The Secret of Good Games
By Bryan Caplan
Next week, I’ll be in Indianapolis for GenCon, the world’s biggest gaming convention. Which reminds me of one of my pet theories: The best games are inter-disciplinary, combining economics and psychology. Games of pure strategic reasoning like chess are dry. Games of pure social interaction are a little silly. But games that bring together strategic reasoning and social interaction are a joy for heart and mind.
A few of my favorites:
1. Diplomacy. This is a classic World War I strategy game, with a twist: To get ahead, you need allies; but you don’t know who your allies are until you turn in your orders. The core of the game is talking to other players, trying to discern their intentions, and then using your knowledge of the rules to get ahead while protecting your backside.
2. Kremlin. This game brilliantly spoofs the late Soviet Union – the mechanics are designed to put a series of sick, decrepit apparatchiks into the General Secretary’s chair. Each player runs a faction (not a particular politician) vying for control of the Politburo. The twist is that everyone has a secret budget of influence over the pool of politicians, so you often wind up helping someone’s career under the false impression that they work for you.
3. Story-rich role-playing games. Many role-playing games are purely strategic – players play a group of characters killing stuff. But the RPGs that I enjoy (which include the Hero System and Pandaemonium, but what counts is the game master, not the system) are character-driven and plot-heavy – half or more of the fun is figuring out what the relevant conflict is.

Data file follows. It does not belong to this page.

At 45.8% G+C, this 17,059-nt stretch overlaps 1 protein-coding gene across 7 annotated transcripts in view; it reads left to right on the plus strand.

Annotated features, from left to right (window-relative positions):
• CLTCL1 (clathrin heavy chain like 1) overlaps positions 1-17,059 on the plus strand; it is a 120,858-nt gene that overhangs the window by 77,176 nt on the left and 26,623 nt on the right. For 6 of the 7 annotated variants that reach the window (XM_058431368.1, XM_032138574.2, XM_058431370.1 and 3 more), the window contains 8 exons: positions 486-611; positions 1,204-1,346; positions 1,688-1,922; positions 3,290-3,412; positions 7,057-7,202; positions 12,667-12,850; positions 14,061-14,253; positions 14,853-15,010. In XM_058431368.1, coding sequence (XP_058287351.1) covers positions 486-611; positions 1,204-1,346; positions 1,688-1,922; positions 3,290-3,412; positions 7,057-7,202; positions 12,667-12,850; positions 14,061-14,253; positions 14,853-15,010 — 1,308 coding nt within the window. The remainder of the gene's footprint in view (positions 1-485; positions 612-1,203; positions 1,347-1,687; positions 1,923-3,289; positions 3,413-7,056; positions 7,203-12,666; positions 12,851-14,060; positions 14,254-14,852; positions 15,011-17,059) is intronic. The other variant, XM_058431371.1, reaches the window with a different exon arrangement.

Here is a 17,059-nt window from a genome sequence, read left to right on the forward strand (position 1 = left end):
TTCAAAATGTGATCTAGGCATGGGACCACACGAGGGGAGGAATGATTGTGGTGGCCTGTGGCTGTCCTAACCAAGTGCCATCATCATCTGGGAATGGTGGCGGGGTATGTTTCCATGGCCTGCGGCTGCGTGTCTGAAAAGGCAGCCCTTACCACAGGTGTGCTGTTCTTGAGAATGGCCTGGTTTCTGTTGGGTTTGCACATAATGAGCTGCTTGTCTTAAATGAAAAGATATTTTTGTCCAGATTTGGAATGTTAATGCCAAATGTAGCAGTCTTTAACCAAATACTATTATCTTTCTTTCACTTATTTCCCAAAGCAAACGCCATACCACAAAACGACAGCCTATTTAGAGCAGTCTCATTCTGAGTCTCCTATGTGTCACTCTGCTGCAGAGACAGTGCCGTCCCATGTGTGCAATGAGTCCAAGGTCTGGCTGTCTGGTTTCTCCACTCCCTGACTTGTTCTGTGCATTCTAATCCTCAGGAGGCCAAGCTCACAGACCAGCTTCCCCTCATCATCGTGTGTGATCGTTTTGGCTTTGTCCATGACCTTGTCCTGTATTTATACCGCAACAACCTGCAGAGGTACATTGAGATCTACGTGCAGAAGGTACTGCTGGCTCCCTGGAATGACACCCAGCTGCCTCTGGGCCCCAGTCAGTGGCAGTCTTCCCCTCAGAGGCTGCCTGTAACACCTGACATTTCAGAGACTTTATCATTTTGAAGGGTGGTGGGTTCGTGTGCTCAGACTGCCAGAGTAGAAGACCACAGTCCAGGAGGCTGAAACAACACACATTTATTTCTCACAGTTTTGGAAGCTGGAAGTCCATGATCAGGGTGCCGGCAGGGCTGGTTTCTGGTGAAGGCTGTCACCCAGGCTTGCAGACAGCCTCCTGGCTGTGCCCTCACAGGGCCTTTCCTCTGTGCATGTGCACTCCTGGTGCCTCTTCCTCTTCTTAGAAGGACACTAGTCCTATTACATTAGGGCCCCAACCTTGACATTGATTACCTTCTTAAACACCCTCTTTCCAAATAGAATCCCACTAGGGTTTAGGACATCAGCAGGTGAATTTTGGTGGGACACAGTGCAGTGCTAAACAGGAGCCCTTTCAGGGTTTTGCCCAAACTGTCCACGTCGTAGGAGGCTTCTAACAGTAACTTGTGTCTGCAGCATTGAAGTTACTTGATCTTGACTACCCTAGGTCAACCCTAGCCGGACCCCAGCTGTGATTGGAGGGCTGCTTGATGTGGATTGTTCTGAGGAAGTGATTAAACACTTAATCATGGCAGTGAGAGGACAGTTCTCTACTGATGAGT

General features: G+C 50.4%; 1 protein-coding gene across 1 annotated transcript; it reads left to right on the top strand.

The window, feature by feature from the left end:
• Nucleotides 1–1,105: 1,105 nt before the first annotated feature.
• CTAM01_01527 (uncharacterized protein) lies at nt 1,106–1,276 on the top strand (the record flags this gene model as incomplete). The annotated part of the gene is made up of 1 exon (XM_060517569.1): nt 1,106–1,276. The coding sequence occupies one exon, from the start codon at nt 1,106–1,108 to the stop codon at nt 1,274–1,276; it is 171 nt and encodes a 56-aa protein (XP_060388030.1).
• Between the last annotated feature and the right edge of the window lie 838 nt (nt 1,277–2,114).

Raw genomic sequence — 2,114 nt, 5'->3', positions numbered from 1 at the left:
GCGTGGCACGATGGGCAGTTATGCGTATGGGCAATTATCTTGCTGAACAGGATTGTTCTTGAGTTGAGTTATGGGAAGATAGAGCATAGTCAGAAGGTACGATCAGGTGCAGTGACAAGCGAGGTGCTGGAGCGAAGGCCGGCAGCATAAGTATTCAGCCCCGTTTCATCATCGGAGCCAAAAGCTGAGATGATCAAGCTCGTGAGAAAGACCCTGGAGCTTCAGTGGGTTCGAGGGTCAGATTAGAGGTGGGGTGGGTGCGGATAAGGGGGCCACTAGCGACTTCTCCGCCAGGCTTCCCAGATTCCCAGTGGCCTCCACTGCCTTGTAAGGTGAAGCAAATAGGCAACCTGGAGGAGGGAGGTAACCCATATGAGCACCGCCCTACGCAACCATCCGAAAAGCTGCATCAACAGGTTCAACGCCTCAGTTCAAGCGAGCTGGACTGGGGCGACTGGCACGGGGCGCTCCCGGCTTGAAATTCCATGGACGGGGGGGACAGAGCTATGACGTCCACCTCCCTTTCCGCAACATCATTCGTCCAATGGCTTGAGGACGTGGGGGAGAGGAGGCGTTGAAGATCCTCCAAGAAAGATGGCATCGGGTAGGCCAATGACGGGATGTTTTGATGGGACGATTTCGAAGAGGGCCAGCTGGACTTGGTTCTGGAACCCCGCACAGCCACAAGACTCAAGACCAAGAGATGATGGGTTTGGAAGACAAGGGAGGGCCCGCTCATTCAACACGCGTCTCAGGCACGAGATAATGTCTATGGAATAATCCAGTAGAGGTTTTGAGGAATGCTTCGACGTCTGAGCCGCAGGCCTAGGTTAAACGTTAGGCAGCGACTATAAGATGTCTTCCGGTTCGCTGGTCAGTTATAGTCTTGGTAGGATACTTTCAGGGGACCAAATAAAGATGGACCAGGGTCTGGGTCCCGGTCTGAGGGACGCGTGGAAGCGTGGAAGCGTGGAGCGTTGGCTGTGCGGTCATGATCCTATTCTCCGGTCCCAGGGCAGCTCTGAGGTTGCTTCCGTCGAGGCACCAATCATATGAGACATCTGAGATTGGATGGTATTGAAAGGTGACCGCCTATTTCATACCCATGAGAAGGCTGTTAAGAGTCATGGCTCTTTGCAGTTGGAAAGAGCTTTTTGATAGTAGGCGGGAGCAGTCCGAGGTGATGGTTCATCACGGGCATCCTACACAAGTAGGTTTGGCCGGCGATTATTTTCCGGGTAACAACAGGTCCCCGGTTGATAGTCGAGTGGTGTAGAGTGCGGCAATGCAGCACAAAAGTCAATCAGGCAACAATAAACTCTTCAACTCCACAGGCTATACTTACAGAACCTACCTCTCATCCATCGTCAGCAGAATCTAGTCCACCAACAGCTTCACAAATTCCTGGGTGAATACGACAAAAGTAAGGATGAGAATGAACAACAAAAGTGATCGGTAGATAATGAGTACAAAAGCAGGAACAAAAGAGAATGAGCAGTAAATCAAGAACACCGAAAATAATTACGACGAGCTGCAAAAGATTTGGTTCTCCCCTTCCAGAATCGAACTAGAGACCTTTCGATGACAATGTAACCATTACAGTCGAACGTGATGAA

The key to a good RPG is the norm of “staying in character” – it’s often bad sportsmanship to play the strategically best move because doing so would be psychologically inappropriate. For example, in a superhero game, just killing the villain might be strategically optimal, but that’s not the superhero way. A good player figures out a way to save the day while staying in character. Similarly, if you’re in a horror game, you have to wait for some evidence of danger to run away; it’s bad form to use your meta-game knowledge that you’re in a horror story.
Admittedly, I may just be describing my personal tastes. But I really do think that games that combine economics and psychology can teach us a lot about the world. Laugh if you must, but we’d be better social scientists if we practiced our role-playing skills. Consider: How many people will admit that they would practice statistical discrimination if they ran a business? But if you get in character – if you vividly imagine your position as a business owner with your life savings on the line – it’s much easier to understand why you might not want to judge everyone as an individual.
P.S. The two games I’m officially running (“Punctuated Equilibrium” and “Juche”) are booked solid, but if you want to meet up at GenCon, email me.